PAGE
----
The date was Tuesday, January 28, 1986. I was living in Windsor, Ontario at the time. Home sick from school. Eighth grade. Lying on the sofa that was pulled out to be my bed for the day. I was watching television from there, most likely The Price is Right. There was an interuption and Peter Jennings came on to report that the space shuttle Challenger was blown to bits. 73 seconds into the flight.

I saw the images of the plume and the trails from the two solid rocket boosters which were now free from the destroyed shuttle and main tank. It wasn't something we were supposed to be seeing.

It took a full 5 minutes to realize that my jaw was still dropped. Just like Deadbolt, all that time I was thinking "the space shuttle is not supposed to do that." Repeated several times. It's supposed to leave the pad, roll a little, keep picking up speed, after a few minutes the 2 SLR's drop off, and then the main tank, and voila, the shuttle is in orbit. Open the bay doors and astronauts to their astronaut things. I was a nerdy little kid, fascinated with the stars and space programs. It was a shock. It was a jolt of reality. Manned space travel is very risky and it was demonstrated for the whole world.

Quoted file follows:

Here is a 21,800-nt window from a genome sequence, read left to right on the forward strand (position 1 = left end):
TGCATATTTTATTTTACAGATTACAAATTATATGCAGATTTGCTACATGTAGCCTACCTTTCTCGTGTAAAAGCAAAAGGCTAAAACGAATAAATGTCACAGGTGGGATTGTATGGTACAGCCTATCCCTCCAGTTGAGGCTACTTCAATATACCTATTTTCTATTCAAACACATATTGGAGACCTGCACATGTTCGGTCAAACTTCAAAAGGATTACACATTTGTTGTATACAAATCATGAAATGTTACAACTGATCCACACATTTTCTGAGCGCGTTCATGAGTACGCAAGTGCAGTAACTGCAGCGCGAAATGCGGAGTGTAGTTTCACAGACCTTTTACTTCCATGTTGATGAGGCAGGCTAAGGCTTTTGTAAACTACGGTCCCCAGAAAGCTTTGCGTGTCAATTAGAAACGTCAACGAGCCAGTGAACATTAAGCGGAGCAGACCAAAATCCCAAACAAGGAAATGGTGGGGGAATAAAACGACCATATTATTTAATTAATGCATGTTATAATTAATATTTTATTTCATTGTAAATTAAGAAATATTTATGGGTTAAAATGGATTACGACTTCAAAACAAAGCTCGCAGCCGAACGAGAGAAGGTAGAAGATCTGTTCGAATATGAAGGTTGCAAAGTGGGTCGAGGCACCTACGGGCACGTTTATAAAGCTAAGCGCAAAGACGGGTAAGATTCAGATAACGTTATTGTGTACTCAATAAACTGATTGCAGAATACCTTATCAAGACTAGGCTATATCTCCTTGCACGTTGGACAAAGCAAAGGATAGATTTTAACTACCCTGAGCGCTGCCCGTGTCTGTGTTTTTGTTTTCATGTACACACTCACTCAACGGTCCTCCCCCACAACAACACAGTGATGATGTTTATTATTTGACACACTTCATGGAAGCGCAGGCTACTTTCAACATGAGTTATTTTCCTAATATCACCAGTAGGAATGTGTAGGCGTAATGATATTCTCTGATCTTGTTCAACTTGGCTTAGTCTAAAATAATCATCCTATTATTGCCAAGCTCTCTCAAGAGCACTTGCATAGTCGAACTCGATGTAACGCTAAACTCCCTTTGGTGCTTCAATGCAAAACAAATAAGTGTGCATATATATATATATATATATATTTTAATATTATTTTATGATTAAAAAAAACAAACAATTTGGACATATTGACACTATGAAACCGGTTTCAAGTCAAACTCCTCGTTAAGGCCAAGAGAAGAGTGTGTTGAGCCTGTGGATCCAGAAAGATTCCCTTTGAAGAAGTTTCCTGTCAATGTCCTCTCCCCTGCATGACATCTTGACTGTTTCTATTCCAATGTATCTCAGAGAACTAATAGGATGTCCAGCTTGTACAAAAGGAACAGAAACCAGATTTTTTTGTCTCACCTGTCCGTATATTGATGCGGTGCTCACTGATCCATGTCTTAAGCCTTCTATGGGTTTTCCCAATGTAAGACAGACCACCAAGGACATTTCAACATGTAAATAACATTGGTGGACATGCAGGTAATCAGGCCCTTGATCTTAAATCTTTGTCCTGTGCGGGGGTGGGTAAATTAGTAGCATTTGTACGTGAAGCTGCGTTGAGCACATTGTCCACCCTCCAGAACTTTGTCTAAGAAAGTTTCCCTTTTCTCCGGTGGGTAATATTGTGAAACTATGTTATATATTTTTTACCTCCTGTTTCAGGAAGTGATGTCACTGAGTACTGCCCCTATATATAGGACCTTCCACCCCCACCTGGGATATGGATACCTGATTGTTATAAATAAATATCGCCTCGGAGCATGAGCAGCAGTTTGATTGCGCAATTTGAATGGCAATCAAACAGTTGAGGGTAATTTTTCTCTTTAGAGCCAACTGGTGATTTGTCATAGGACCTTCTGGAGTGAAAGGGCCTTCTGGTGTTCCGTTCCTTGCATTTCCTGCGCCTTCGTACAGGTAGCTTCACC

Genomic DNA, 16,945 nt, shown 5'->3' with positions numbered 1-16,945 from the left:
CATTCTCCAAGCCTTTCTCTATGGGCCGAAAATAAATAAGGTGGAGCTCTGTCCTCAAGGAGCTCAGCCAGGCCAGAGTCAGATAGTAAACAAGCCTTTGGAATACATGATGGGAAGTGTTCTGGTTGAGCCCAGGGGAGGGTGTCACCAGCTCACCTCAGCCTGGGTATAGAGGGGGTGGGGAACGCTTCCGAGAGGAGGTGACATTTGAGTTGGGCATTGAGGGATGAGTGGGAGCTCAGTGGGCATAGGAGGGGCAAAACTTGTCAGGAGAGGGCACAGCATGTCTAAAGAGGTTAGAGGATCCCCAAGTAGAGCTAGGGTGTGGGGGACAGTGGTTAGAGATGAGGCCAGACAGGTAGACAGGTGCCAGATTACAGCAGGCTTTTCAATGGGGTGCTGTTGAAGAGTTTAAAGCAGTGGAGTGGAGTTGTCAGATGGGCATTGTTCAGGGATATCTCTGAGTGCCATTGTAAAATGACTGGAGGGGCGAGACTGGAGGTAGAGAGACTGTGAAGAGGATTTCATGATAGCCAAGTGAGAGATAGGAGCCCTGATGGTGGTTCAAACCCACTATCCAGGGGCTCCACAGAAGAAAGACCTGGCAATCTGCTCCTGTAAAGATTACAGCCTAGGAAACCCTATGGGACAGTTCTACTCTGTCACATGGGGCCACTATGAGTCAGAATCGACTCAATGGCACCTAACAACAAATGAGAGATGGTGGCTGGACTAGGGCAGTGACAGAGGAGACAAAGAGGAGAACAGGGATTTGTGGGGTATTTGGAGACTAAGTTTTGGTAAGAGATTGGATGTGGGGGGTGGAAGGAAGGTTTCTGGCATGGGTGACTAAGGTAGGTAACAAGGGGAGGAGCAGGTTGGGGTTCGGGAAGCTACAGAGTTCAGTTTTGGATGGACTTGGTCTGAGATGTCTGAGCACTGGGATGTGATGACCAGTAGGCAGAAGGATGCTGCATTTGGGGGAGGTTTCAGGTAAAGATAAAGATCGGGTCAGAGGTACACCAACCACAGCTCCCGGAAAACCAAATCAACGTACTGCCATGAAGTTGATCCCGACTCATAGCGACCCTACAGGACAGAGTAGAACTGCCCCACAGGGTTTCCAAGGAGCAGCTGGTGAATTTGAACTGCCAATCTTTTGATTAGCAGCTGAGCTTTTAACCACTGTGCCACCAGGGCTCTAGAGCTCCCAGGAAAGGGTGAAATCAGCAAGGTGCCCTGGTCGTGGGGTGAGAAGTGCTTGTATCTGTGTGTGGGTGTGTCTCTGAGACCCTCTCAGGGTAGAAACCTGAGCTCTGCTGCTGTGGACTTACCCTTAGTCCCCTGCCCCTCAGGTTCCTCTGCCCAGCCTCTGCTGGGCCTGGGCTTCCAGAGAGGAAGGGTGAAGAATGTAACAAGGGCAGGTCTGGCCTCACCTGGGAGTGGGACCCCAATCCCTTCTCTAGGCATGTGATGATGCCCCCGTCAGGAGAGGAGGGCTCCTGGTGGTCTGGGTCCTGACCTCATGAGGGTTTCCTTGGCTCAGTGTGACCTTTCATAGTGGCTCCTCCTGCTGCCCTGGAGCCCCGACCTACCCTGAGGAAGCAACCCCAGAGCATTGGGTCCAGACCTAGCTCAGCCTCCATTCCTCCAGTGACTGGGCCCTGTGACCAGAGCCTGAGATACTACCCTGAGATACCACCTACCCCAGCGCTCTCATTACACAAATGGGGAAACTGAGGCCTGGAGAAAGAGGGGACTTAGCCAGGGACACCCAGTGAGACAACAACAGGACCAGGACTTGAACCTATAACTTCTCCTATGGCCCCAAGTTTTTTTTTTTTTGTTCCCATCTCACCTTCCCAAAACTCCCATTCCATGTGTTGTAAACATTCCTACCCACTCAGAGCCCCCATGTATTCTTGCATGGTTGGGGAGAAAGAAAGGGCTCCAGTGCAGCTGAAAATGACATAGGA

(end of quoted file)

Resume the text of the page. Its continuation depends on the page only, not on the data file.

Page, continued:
The disaster was covered in the news for quite a few days after that.